- Phantom Thread
- The Shape of Water
- Loving Vincent
- Call Me By Your Name
- The Florida Project
- Faces Places
- Good Time
- Lady Bird
Call Me By Your Name is the kind of film that is for the most part a very personal experience, it either reminds you of discovering sexual desire as a youth or it doesn’t; either way it’s impossible to believe that whatever depths the film touches aren’t mainly the responsibility of Timothee Chalamet’s gorgeously indelible performance in the lead. The look on his face when the object of his desire, played by a godlike, towering Armie Hammer, first touches his bare shoulder during a volleyball game is the kind of thing that would have made him a star during the silent era, while the emotional responses to his sexual situations with Hammer are full of the kind of impulsive spontaneity that make really great acting seem like a magic trick.
The opportunity that movies have to get up close to a subject and really examine a character’s choices is one that some movies do a beautiful job of capturing, as is the case with the wonderful Meg Wolitzer adaptation of The Wife. Sure it has a few Screenplay 101 elements, like the foreshadowing of the conclusion by Jonathan Pryce constantly eating fatty foods, but it’s also an opportunity to watch Glenn Close really live a great day on film, chewing up scenery in her more exciting scenes while enjoying great moments of subtle and quiet reactions in others. Close beautiful participates in the complexity of this amoral film, one in which a captivating, flawed woman makes some pretty problematic choices and, thanks to Close’s steely gaze, we’re told we’re just going to have to like it or lump it.
Lead roles, supporting roles, cameos, heroes, villains, collaborations with great directors and hacks, Willem Dafoe has seen it all, playing everything from vicious killers to Jesus Christ and, while not being regularly showered with awards, is frequently blessed with that greatest of holy grails in the business called show: work! If he has developed any diva-like demands because of his vast range of experience, there’s no evidence of it in The Florida Project, in which he provides seamless grounding for a series of characters who are spinning through life without much to anchor them. In a film populated by a high number of non-professionals, Dafoe also blends in quite organically with the film’s world, interacting with adults and children alike with effortless panache and performing the role of motel manager in a motel that was actually in operation during filming (those are real phone calls and customers in the scenes shot at the reception desk).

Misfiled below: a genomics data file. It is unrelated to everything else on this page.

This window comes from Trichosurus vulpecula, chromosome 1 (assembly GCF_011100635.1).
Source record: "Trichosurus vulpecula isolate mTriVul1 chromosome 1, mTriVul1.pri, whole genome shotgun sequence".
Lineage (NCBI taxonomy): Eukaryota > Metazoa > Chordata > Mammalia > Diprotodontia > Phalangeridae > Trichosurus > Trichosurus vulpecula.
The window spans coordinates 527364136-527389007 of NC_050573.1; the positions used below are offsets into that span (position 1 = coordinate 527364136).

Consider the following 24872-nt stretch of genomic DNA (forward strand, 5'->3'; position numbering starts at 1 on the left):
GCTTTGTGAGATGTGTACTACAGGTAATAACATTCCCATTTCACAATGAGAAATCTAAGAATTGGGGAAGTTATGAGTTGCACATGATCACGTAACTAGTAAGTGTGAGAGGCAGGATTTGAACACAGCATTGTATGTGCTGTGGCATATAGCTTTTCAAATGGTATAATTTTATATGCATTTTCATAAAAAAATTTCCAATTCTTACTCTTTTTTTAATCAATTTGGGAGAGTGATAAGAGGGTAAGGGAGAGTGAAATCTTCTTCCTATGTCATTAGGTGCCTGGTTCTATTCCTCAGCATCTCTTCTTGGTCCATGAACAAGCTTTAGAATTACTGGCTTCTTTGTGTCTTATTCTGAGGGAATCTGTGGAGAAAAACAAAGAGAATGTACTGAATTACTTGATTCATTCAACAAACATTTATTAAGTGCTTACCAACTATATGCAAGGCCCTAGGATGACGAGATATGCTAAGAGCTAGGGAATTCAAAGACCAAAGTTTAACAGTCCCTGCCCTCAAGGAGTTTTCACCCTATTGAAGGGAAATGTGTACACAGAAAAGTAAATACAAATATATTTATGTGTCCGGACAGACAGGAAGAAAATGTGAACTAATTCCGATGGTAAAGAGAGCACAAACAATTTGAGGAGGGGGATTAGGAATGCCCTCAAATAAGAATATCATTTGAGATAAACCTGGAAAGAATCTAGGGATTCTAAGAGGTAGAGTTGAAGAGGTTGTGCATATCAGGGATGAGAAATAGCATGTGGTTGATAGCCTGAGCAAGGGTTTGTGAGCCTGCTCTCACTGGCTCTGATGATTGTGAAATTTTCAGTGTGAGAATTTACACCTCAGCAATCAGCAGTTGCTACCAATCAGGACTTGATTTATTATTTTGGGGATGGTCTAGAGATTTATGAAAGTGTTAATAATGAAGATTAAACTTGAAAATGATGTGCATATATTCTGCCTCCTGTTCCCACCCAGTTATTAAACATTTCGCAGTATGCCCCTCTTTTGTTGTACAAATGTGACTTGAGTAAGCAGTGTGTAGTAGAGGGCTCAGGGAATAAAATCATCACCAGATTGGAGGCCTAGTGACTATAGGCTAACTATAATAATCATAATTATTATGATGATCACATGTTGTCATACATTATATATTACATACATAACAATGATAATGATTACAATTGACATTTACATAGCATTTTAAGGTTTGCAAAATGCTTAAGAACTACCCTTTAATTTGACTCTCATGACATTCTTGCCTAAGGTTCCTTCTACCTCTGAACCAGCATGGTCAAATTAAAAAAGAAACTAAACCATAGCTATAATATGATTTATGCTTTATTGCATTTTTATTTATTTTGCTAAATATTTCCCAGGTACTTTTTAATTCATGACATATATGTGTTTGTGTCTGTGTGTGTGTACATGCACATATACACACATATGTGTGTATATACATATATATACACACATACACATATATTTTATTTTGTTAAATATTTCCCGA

Honour Roll: Christopher Plummer, All The Money In The World; Adam Sandler, The Meyerowitz Stories (New And Selected); Michael Shannon, The Shape of Water; Michael Stuhlbarg, Call Me By Your Name/The Shape of Water
BEST SUPPORTING ACTRESS
The most competitive acting category this year is one that provides an embarrassment of riches, remarkable actors doing so much with roles that are not unfamiliar to women of a certain age (three tough moms and a black cleaning lady, what is this, 1964?) The fiercest and finest of them, though, is the incomparable Lesley Manville providing all the punches in Paul Thomas Anderson’s Phantom Thread, her steadfast presence providing such a brutal backdrop to the power of wills that form the film’s central romance. One constantly expects Manville’s Cyril Woodcock to have the typical motivations of the jealous sister, nervous about her successful brother’s new romance because it will threaten their livelihood as well as her lifelong ability to control him. Not long after we meet her, though, Cyril turns out to be full of surprises, happy to let anyone try and be her brother’s nemesis and keeping deep reserves of sensitive understanding hidden well beneath the exterior of her steely gaze and razor-sharp perfect appearance. Manville can rarely be in a movie without making a lasting impression, and it’s wonderful to know that it is not just Mike Leigh who knows what to do with it.
The idea of a director like Christopher Nolan making a war film is the kind of foregone conclusion that makes mainstream filmmaking such a bore: of course the guy who makes guy films starring guys is going to make a battle movie, and of course I don’t care if it’s good. Walk into the theatre to see Dunkirk with this expectation and you’ll be amazed at the depth and intelligence that Nolan adds to the well known technical skill and craftsmanship for which he is rightfully celebrated. Nolan focuses on one key event in Britain’s role in World War II with subtlety and grace, completely ignoring the kind of heroic grandstanding common to the genre and instead unfolding with a nervous, tense, naturalism. Its most famous cast member is hidden behind a mask, while the closest thing the film has to a lead actor barely speaks, allowing the spirit of a nation to be the film’s main hero while the technology (boats or planes) is always kept looming large and tall over the many desperate humans. The result is so very moving: after a couple of hours of waiting and worrying, the simple handing of a bottle of beer to a returning soldier is enough to reduce one to blubbering tears.